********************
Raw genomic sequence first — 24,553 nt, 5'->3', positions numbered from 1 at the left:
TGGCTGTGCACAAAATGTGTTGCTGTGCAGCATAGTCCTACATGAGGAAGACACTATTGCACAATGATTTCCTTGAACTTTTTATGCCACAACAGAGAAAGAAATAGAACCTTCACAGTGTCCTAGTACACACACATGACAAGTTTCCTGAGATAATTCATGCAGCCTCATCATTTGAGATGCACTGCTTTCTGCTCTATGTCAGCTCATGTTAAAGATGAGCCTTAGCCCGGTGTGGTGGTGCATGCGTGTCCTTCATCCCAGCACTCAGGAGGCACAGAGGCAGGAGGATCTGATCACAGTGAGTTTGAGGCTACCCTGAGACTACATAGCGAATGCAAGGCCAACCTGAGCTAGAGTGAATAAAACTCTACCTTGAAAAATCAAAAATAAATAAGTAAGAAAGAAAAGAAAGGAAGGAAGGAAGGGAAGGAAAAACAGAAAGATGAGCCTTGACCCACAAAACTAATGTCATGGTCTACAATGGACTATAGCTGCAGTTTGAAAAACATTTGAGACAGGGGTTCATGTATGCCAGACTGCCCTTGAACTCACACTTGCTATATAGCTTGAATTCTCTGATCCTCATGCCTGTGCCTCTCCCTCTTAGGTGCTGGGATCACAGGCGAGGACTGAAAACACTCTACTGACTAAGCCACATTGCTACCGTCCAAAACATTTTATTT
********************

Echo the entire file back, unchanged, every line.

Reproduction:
Raw genomic sequence first — 24,553 nt, 5'->3', positions numbered from 1 at the left:
TGGCTGTGCACAAAATGTGTTGCTGTGCAGCATAGTCCTACATGAGGAAGACACTATTGCACAATGATTTCCTTGAACTTTTTATGCCACAACAGAGAAAGAAATAGAACCTTCACAGTGTCCTAGTACACACACATGACAAGTTTCCTGAGATAATTCATGCAGCCTCATCATTTGAGATGCACTGCTTTCTGCTCTATGTCAGCTCATGTTAAAGATGAGCCTTAGCCCGGTGTGGTGGTGCATGCGTGTCCTTCATCCCAGCACTCAGGAGGCACAGAGGCAGGAGGATCTGATCACAGTGAGTTTGAGGCTACCCTGAGACTACATAGCGAATGCAAGGCCAACCTGAGCTAGAGTGAATAAAACTCTACCTTGAAAAATCAAAAATAAATAAGTAAGAAAGAAAAGAAAGGAAGGAAGGAAGGGAAGGAAAAACAGAAAGATGAGCCTTGACCCACAAAACTAATGTCATGGTCTACAATGGACTATAGCTGCAGTTTGAAAAACATTTGAGACAGGGGTTCATGTATGCCAGACTGCCCTTGAACTCACACTTGCTATATAGCTTGAATTCTCTGATCCTCATGCCTGTGCCTCTCCCTCTTAGGTGCTGGGATCACAGGCGAGGACTGAAAACACTCTACTGACTAAGCCACATTGCTACCGTCCAAAACATTTTATTT